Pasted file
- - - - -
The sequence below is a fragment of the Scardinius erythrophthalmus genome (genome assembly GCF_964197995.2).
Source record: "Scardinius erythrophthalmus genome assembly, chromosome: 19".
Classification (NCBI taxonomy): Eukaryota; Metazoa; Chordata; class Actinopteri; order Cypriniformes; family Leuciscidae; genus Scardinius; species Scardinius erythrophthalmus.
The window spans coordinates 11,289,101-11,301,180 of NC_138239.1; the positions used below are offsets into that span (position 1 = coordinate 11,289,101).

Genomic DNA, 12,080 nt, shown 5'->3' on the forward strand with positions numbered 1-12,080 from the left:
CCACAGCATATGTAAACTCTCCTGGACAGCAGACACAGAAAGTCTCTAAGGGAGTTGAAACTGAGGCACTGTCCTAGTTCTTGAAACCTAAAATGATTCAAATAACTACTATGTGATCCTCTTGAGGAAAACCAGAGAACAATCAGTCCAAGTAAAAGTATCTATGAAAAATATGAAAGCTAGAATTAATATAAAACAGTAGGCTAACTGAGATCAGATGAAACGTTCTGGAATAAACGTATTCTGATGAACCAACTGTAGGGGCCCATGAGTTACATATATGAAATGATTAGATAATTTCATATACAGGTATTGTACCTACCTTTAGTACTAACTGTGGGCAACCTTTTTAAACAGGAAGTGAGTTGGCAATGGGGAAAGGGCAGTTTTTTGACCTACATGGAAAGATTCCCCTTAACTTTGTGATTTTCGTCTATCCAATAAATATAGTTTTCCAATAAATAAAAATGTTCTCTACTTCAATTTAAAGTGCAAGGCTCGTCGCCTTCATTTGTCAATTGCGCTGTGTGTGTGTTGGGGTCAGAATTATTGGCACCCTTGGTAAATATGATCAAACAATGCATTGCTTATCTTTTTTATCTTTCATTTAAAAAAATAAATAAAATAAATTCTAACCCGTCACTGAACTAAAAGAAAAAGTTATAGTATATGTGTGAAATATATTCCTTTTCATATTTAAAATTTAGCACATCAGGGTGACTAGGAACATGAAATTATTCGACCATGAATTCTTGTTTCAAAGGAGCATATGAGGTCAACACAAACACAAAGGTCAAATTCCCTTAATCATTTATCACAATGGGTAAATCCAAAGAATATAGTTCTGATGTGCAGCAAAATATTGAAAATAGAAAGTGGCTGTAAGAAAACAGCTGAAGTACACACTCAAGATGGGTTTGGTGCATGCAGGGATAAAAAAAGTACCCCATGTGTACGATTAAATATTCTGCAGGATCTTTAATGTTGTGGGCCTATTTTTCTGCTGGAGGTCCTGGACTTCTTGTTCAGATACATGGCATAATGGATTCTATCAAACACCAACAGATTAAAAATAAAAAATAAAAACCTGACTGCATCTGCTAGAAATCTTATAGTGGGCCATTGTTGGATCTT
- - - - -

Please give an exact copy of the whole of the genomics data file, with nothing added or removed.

The sequence below is a fragment of the Scardinius erythrophthalmus genome (genome assembly GCF_964197995.2).
Source record: "Scardinius erythrophthalmus genome assembly, chromosome: 19".
Classification (NCBI taxonomy): Eukaryota; Metazoa; Chordata; class Actinopteri; order Cypriniformes; family Leuciscidae; genus Scardinius; species Scardinius erythrophthalmus.
The window spans coordinates 11,289,101-11,301,180 of NC_138239.1; the positions used below are offsets into that span (position 1 = coordinate 11,289,101).

Genomic DNA, 12,080 nt, shown 5'->3' on the forward strand with positions numbered 1-12,080 from the left:
CCACAGCATATGTAAACTCTCCTGGACAGCAGACACAGAAAGTCTCTAAGGGAGTTGAAACTGAGGCACTGTCCTAGTTCTTGAAACCTAAAATGATTCAAATAACTACTATGTGATCCTCTTGAGGAAAACCAGAGAACAATCAGTCCAAGTAAAAGTATCTATGAAAAATATGAAAGCTAGAATTAATATAAAACAGTAGGCTAACTGAGATCAGATGAAACGTTCTGGAATAAACGTATTCTGATGAACCAACTGTAGGGGCCCATGAGTTACATATATGAAATGATTAGATAATTTCATATACAGGTATTGTACCTACCTTTAGTACTAACTGTGGGCAACCTTTTTAAACAGGAAGTGAGTTGGCAATGGGGAAAGGGCAGTTTTTTGACCTACATGGAAAGATTCCCCTTAACTTTGTGATTTTCGTCTATCCAATAAATATAGTTTTCCAATAAATAAAAATGTTCTCTACTTCAATTTAAAGTGCAAGGCTCGTCGCCTTCATTTGTCAATTGCGCTGTGTGTGTGTTGGGGTCAGAATTATTGGCACCCTTGGTAAATATGATCAAACAATGCATTGCTTATCTTTTTTATCTTTCATTTAAAAAAATAAATAAAATAAATTCTAACCCGTCACTGAACTAAAAGAAAAAGTTATAGTATATGTGTGAAATATATTCCTTTTCATATTTAAAATTTAGCACATCAGGGTGACTAGGAACATGAAATTATTCGACCATGAATTCTTGTTTCAAAGGAGCATATGAGGTCAACACAAACACAAAGGTCAAATTCCCTTAATCATTTATCACAATGGGTAAATCCAAAGAATATAGTTCTGATGTGCAGCAAAATATTGAAAATAGAAAGTGGCTGTAAGAAAACAGCTGAAGTACACACTCAAGATGGGTTTGGTGCATGCAGGGATAAAAAAAGTACCCCATGTGTACGATTAAATATTCTGCAGGATCTTTAATGTTGTGGGCCTATTTTTCTGCTGGAGGTCCTGGACTTCTTGTTCAGATACATGGCATAATGGATTCTATCAAACACCAACAGATTAAAAATAAAAAATAAAAACCTGACTGCATCTGCTAGAAATCTTATAGTGGGCCATTGTTGGATCTT